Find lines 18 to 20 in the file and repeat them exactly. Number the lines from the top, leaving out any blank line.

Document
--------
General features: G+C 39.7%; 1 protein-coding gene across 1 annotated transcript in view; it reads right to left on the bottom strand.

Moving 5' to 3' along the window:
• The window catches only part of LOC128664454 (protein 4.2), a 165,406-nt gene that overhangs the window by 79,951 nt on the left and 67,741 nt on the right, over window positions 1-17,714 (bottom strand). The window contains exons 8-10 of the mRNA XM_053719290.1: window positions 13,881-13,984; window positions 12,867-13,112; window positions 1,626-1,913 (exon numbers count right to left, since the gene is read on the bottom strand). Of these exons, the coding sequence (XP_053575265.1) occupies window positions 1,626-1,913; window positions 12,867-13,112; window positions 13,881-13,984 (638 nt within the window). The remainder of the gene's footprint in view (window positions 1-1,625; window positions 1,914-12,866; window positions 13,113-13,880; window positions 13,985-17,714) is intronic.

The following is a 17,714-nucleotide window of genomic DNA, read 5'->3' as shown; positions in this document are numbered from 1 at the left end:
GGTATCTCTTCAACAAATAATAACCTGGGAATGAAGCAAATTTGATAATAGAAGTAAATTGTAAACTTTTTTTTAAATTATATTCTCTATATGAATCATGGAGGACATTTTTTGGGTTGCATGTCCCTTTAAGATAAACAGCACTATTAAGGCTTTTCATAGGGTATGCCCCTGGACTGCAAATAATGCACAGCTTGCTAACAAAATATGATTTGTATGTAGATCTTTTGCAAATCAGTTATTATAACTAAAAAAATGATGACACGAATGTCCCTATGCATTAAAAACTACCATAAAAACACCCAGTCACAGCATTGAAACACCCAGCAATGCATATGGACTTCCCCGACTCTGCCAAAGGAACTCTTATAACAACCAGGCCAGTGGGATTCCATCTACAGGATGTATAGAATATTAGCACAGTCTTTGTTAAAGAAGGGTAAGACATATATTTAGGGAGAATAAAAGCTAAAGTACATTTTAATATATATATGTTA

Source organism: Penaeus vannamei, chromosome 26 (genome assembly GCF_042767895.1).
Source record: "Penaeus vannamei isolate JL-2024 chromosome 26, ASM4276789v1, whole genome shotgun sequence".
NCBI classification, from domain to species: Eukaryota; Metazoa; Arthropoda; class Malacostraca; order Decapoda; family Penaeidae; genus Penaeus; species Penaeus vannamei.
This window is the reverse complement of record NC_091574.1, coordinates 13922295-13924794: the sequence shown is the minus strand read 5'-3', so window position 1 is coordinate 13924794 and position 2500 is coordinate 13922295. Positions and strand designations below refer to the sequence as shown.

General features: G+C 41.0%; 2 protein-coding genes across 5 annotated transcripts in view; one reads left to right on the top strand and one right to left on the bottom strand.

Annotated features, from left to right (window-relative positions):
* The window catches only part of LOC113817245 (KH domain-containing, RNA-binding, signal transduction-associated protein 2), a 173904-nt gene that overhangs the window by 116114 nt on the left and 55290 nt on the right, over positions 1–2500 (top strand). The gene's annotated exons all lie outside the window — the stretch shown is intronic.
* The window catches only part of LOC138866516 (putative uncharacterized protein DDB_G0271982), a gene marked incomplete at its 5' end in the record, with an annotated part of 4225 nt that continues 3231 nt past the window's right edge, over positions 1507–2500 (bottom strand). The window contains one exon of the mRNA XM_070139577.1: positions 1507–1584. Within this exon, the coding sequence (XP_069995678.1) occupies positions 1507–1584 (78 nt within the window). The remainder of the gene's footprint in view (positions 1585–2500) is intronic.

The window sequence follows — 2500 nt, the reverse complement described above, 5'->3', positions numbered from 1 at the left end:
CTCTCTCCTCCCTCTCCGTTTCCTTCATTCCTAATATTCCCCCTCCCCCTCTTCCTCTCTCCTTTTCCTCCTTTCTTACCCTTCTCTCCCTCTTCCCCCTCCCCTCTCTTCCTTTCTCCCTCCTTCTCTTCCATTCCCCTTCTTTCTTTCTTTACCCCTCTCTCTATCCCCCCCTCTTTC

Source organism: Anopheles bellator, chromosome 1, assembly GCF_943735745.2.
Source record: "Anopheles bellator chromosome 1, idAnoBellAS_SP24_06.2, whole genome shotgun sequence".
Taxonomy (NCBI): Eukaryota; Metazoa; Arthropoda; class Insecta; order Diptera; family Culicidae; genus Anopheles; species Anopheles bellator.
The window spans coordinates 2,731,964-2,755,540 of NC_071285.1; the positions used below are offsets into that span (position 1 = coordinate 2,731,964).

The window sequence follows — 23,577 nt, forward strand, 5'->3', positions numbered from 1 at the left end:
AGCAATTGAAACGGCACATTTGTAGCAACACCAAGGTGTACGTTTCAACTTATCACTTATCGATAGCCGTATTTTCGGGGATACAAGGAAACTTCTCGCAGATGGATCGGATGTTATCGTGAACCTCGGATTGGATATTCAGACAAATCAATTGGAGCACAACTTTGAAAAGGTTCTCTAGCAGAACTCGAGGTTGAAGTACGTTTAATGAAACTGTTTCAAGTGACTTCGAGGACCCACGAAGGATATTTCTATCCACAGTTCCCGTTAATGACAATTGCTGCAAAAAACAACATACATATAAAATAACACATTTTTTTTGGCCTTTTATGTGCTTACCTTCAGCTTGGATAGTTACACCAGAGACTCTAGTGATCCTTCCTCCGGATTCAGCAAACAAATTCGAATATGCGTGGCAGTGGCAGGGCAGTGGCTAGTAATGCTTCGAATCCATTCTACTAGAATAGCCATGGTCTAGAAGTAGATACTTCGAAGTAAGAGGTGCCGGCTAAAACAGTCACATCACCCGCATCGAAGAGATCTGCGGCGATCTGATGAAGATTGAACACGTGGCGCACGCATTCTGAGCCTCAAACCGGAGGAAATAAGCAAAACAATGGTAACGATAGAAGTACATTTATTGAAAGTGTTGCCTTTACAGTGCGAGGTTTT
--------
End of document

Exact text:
Taxonomy (NCBI): Eukaryota; Metazoa; Arthropoda; class Insecta; order Diptera; family Culicidae; genus Anopheles; species Anopheles bellator.
The window spans coordinates 2,731,964-2,755,540 of NC_071285.1; the positions used below are offsets into that span (position 1 = coordinate 2,731,964).

The window sequence follows — 23,577 nt, forward strand, 5'->3', positions numbered from 1 at the left end: